Paper Summary : Rudinger et al. (2018) : Gender Bias in Coreference Resolution
Rudinger et al. (2018) : Gender Bias in Coreference Resolution, Proceedings of the 2018 Conference of the North American Chapter of the Association for Computational Linguistics: Human Language Technologies, Volume 2 (Short Papers).
Data driven systems potentially acquire and exhibit human bias in their outputs, such as bias towards a specific gender, race etc. In natural language processing these systems can vary from sentiment analysis, machine translation and so on. In this paper, the authors empirically evaluate and confirm the presence of systematic gender bias in three existing coreference resolution systems. The authors show how specific gender pronouns are more associated with specific types of occupations. Alongside this, they propose Winogender schemas for generating evaluation data and correlate gender to occupation corefernce with real life employment data.
The authors make use of B&Lwhich is a large list of English nouns and noun phrases with gender and number counts, collected from web news. They also used employment data of the period 2015-16 from Bureau of Labor Statistics to correlate between gender statistics in B&L and the aforementioned employment data.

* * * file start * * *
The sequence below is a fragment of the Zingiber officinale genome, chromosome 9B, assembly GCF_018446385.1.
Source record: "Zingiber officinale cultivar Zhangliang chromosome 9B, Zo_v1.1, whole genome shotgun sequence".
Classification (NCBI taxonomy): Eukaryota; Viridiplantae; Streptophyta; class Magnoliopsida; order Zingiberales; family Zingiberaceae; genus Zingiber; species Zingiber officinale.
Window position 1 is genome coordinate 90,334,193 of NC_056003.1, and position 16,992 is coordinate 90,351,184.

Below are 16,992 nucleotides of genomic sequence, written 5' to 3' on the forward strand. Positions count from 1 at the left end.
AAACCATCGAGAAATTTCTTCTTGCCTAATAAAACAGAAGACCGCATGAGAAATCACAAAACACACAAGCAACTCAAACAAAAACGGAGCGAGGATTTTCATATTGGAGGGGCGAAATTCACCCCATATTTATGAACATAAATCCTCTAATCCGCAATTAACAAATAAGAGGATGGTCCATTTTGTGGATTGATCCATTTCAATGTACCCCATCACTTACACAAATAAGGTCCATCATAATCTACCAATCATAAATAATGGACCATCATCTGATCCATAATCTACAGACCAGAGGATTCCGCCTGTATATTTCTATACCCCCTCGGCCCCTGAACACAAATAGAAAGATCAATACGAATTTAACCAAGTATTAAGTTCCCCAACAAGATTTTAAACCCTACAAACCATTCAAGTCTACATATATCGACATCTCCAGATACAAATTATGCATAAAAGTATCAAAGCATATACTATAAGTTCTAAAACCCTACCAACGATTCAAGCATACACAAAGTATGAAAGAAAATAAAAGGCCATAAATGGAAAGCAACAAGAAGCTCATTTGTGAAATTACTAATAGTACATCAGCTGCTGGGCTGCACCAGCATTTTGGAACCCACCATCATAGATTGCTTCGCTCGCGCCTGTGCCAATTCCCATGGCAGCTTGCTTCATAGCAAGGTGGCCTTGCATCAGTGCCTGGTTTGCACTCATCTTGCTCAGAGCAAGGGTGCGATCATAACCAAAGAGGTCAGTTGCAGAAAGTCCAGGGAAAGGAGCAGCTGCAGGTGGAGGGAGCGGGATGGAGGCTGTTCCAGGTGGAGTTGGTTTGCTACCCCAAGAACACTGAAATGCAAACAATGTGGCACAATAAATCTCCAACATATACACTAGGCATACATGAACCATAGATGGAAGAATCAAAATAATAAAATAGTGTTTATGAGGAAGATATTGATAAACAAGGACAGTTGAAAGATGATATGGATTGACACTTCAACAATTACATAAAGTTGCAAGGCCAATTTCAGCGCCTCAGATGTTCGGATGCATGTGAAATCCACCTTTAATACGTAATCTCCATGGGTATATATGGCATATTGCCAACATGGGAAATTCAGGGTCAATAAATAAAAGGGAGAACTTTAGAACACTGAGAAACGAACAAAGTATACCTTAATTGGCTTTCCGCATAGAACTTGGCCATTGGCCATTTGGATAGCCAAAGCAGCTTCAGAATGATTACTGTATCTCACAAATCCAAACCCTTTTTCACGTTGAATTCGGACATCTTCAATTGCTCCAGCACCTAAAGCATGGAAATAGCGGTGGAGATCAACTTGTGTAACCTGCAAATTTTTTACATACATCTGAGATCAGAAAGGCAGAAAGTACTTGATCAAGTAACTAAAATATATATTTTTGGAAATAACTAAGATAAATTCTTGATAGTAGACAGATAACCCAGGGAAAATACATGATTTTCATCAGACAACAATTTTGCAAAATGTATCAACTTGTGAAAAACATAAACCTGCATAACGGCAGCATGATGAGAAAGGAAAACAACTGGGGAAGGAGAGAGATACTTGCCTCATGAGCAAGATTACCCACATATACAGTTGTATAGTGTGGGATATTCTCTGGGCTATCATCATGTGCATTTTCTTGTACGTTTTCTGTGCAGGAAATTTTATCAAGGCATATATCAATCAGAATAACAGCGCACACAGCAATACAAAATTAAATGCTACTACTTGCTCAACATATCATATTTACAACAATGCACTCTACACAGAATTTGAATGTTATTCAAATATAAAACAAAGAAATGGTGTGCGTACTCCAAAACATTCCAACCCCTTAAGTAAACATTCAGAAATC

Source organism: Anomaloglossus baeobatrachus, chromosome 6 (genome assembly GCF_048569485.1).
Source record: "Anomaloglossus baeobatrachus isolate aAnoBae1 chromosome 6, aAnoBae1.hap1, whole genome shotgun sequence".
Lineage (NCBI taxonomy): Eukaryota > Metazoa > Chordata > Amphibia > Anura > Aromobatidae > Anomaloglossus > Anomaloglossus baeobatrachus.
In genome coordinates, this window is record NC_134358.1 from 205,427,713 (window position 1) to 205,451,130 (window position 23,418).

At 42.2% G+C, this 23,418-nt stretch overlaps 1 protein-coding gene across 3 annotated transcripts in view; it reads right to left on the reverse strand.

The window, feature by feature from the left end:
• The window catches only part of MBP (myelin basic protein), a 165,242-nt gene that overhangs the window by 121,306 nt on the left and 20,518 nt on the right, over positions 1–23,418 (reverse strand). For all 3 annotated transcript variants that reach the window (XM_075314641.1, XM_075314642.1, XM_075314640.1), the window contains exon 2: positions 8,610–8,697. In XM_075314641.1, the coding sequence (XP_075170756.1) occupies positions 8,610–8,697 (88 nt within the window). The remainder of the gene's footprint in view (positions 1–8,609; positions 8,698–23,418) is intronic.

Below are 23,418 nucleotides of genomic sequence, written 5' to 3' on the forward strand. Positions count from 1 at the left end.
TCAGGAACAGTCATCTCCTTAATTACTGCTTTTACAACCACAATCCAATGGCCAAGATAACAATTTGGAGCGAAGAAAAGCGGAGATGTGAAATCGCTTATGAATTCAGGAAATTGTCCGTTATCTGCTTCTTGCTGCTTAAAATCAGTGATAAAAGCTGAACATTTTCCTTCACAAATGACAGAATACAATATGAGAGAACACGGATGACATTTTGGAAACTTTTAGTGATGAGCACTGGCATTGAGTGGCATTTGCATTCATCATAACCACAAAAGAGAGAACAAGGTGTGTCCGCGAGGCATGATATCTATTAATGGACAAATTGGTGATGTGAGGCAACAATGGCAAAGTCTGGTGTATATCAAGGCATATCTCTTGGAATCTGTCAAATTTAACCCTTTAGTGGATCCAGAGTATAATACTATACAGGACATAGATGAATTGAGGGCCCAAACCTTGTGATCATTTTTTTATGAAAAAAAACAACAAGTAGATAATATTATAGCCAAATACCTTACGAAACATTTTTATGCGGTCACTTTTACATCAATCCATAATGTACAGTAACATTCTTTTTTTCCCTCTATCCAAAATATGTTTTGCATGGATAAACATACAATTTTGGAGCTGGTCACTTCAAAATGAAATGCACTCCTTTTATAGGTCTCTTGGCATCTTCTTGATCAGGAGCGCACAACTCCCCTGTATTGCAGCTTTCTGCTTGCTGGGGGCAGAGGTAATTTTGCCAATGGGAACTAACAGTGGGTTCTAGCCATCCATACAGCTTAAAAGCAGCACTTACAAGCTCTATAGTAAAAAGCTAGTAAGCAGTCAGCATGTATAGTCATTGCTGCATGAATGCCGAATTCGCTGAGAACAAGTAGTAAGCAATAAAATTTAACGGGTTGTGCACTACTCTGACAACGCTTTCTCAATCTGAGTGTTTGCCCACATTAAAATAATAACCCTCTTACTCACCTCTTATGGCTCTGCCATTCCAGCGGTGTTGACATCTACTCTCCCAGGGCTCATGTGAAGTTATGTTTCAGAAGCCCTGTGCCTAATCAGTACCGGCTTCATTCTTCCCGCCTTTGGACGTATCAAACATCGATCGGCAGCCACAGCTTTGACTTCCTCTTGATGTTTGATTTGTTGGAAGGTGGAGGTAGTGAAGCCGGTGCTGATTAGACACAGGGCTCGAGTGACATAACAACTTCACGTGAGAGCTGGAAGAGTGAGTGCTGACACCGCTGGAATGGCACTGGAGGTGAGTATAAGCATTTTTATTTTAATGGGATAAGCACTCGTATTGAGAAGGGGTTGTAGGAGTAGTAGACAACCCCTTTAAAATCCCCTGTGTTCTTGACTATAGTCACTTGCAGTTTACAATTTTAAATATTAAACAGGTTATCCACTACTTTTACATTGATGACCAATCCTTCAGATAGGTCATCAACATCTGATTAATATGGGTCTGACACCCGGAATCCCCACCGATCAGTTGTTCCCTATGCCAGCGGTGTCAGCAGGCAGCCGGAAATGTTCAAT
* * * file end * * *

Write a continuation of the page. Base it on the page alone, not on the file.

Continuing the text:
The authors wanted to discover for which cases or inputs a gender pronoun (male/female/neutral) gets coreferred to an occupation. Using the Winogender schemas, they created an evaluation set of sentence templates containing three expressions of interest : occupation, participant and pronoun. They used a list of 60 occupations and for each of them created two sentence templates, 120 in total. In one sentence they coreferred pronoun to occupation and pronoun to participant in the other.
Each of the Winogender schemas based sentence templates have one correct answer which is either the occupation or the participant from the contained expression. The authors wanted to evaluate which of these two get associated with the pronoun.
The authors evaluated three systems, terming them as RULE, STAT and NEURAL. The evaluation indicated that the masculine or male pronouns are coreferred more to occupation than the female pronouns while the neutral pronouns are randomly coreferred to either occupation or participant due to ambiguity. The results also showed that the gender preference of these systems for occupations correlated to real life employment statistics and are more leaned or skewed towards males. The authors also go on to say that these systems overgeneralize on gender terms.
Conclusion and Critical Reflection
This paper shows the presence of gender bias in existing coreference systems and how it correlates to real life gender bias in the employment sector and that the males get preference for certain occupations. However, correlation does not always imply causation and this preferential behavior in some cases can be due to factors other than just gender. There are historical, religious, social and political biases which give more preference to males over females. Also the authors disregard the complexity of the sentences in the evaluation set, which, based on the sense of pronouns and context can affect the results. Another point to consider here is that Winogender schemas can detect the presence of bias but can not rule out its absence. This may produce unexpected results if the same evaluation is applied on other systems.